Right to interpretation
- As an immigrant you may need the assistance of interpreters.
- Immigrants have a right to get an interpreter for health care, when dealing with the police and in court.
- The institution in question should pay for the interpreter.
- You need to ask for an interpreter yourself with notice. Don’t be afraid to say you need the service. It’s your right.
- Interpreters might be needed on other occasions as well, e.g. when dealing with things related to schools and various service centers.
Under legislation on patient rights, patients who do not speak Icelandic are entitled to interpretation of information on their state of health, planned treatments and other possible remedies. If you need an interpreter, you should indicate this when you make an appointment with a doctor at a health clinic or hospital. The clinic or hospital in question will decide whether or not it will pay for the interpreter’s services.
Those who do not speak Icelandic or who have not achieved fluency in the language are entitled, according to law, to free interpretation in court cases.
In many cases, an interpreter is hired to interpret communications with municipal social services, trade unions, the police and in companies.
The assistance of interpreters is often obtained in nursery schools and primary schools, e.g. for parent interviews. The institution in question is generally responsible for booking an interpreter and paying for the service. The same applies when social services require the interpretation of communications.
Interpreters are not always free of charge for the individual, and it is therefore a good idea to check the policy of each institution or company as regards payment for interpretation. When requesting the services of an interpreter, the language of the person in question must be stated, as it is not always sufficient to indicate the country of origin.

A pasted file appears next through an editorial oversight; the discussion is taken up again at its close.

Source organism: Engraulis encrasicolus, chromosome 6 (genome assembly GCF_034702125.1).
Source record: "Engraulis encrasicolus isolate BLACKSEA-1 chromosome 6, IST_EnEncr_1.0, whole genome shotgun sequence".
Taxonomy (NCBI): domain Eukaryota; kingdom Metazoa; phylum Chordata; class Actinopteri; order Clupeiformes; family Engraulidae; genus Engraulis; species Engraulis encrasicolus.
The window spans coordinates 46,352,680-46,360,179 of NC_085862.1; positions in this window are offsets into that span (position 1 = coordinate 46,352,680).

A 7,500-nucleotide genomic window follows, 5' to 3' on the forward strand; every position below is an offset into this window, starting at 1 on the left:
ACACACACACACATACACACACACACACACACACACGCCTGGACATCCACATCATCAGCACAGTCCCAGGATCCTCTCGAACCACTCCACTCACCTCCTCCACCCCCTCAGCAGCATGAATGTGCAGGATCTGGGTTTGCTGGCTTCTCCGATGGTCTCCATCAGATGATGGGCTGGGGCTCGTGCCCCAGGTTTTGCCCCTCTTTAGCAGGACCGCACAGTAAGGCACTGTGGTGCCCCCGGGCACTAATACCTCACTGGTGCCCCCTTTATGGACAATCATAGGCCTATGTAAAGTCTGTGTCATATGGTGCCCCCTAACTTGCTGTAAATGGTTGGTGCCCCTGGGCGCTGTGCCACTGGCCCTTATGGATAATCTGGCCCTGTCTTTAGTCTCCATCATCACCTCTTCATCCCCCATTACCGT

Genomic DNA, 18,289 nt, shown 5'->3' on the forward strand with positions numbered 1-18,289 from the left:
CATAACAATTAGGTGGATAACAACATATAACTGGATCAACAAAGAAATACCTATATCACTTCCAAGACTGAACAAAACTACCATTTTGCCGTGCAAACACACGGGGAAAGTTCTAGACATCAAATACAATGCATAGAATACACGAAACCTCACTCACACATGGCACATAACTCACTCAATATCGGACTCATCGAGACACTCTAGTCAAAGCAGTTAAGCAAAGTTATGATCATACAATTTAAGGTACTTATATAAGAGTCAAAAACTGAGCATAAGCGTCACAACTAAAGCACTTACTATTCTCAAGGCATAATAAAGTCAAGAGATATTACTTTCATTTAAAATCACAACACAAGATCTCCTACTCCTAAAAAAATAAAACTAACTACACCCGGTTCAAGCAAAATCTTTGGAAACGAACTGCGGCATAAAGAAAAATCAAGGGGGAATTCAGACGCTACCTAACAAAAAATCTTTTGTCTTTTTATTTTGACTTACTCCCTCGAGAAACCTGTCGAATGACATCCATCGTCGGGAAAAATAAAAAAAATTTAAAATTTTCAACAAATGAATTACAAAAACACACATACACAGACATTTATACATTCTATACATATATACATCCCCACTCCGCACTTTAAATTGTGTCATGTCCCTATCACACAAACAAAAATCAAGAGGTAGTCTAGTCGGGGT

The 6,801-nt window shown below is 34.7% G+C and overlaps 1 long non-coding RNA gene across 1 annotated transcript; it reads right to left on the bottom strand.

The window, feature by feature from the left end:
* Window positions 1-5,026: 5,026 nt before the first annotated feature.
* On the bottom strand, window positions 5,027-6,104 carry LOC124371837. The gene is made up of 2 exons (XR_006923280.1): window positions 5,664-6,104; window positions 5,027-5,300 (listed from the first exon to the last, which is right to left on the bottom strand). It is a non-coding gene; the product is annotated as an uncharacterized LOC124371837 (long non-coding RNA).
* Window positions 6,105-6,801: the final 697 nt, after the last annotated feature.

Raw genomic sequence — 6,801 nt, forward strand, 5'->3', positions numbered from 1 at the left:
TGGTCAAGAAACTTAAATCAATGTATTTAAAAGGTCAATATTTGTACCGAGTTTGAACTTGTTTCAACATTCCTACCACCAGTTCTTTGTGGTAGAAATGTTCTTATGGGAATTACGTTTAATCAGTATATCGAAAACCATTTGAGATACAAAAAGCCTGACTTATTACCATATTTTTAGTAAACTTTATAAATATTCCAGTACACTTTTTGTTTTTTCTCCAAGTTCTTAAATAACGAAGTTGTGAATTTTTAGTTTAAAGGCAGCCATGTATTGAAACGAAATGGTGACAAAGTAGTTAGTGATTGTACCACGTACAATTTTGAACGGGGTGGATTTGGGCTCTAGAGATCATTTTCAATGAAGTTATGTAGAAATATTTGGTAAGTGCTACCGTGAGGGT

Individuals are entitled to refuse the services of an interpreter.
Interpreters are bound to confidentiality in their work.
People living in unmarried cohabitation have no maintenance obligations towards each other and are not each other’s legal heirs. The cohabitation can be registered at Þjóðskrá, the national register.
Whether cohabitation is registered or not may affect the rights of the people concerned. When cohabitation is registered, the parties in many ways acquire a clearer status before the law than those whose cohabitation is not registered. They do not, however, enjoy the same rights as married couples.
The social rights of cohabiting partners are often dependent on whether or not they have children, how long they have been cohabiting and whether or not their cohabitation is registered in the national register.
Either spouse can obtain a divorce, whether or not the other spouse agrees to a divorce. The first step is usually to authorise a legal separation, followed by a divorce after one year. A divorce may, however, be authorised after six months if both spouses agree on applying for a divorce at that point.
If a spouse is found to have committed adultery or has been physically or sexually violent towards their spouse or their children living at home, an immediate divorce may be requested.
Information on custody, legal aid visitation rights can be found in the brochure Your rights – Important information for foreign women in Iceland